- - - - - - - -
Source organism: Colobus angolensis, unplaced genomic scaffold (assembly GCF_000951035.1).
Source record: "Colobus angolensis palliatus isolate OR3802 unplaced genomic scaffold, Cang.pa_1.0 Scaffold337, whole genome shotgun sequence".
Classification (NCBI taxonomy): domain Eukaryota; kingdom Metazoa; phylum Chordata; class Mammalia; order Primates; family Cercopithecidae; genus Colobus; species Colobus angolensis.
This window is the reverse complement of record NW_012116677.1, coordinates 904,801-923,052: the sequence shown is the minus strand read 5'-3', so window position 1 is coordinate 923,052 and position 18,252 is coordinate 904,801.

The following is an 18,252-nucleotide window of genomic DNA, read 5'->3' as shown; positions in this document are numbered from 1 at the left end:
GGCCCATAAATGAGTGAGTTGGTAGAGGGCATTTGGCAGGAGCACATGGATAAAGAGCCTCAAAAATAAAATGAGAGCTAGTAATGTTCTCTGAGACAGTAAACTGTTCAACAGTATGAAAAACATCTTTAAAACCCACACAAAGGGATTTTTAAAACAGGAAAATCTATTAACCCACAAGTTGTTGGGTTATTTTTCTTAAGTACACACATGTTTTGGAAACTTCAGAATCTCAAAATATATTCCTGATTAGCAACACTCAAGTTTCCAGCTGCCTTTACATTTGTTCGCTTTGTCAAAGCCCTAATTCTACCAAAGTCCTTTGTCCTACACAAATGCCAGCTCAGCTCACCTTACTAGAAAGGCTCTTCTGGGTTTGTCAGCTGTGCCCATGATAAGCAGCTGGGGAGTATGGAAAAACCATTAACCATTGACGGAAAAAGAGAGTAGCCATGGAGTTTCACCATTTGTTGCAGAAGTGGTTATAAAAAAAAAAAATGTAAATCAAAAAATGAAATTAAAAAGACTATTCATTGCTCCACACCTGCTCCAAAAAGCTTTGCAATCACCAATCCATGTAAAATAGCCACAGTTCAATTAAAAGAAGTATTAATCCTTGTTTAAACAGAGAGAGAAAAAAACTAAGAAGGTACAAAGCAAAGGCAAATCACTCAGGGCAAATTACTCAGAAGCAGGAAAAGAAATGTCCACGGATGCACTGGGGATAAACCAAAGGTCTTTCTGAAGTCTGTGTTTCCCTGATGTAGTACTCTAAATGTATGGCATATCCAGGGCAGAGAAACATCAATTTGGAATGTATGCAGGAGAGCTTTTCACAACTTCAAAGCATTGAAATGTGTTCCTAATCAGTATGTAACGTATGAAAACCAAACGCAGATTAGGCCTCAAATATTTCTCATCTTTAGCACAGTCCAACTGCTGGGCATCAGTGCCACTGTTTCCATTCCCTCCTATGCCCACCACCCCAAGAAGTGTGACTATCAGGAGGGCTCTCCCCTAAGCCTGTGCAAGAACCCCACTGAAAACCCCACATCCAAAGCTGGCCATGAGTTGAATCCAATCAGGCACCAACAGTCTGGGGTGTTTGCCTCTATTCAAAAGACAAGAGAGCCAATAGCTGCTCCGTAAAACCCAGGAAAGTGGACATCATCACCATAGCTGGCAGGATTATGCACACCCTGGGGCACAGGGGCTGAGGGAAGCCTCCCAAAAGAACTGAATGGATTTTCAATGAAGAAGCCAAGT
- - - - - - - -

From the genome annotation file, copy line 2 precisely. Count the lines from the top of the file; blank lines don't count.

Source record: "Colobus angolensis palliatus isolate OR3802 unplaced genomic scaffold, Cang.pa_1.0 Scaffold337, whole genome shotgun sequence".